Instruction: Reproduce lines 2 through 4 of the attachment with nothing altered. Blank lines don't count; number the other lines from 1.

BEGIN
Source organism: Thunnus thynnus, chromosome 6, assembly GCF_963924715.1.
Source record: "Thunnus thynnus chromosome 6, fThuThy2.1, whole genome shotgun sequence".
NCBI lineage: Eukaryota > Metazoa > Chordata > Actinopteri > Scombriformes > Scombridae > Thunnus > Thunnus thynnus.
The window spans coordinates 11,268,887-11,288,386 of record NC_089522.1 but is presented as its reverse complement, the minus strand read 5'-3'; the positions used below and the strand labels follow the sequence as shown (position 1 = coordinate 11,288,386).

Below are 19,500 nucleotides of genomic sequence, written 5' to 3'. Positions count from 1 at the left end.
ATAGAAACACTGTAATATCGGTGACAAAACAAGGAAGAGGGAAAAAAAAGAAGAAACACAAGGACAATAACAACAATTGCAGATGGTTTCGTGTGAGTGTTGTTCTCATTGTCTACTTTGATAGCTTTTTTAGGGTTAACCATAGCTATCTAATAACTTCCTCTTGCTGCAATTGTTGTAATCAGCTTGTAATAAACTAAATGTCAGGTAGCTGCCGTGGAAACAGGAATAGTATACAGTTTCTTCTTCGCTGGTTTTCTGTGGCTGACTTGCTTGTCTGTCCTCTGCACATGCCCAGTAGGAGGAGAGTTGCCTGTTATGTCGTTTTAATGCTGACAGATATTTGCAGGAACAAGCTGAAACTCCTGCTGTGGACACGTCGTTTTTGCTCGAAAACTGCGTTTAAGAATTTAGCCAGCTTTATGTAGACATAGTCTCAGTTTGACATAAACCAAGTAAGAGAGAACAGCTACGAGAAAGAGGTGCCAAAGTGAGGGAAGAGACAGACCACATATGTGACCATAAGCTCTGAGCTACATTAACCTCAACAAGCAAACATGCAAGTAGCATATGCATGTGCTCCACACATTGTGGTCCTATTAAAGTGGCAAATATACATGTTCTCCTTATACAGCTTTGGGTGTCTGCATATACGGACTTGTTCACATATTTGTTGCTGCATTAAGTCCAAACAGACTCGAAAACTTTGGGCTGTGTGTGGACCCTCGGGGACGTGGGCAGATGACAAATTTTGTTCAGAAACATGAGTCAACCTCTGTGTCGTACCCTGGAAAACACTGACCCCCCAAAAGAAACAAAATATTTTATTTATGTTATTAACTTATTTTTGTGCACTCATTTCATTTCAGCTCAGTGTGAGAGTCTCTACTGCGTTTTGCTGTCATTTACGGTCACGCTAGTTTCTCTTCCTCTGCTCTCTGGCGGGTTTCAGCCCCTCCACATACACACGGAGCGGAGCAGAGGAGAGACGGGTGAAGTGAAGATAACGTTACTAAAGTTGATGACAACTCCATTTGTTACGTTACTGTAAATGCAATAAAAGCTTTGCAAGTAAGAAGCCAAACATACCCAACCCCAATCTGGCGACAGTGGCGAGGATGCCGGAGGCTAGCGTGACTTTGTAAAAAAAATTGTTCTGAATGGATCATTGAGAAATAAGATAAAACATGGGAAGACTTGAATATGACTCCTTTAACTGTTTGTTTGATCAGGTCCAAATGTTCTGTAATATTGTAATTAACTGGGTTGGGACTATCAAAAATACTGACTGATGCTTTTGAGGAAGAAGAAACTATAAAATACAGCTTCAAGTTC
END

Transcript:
Source record: "Thunnus thynnus chromosome 6, fThuThy2.1, whole genome shotgun sequence".
NCBI lineage: Eukaryota > Metazoa > Chordata > Actinopteri > Scombriformes > Scombridae > Thunnus > Thunnus thynnus.
The window spans coordinates 11,268,887-11,288,386 of record NC_089522.1 but is presented as its reverse complement, the minus strand read 5'-3'; the positions used below and the strand labels follow the sequence as shown (position 1 = coordinate 11,288,386).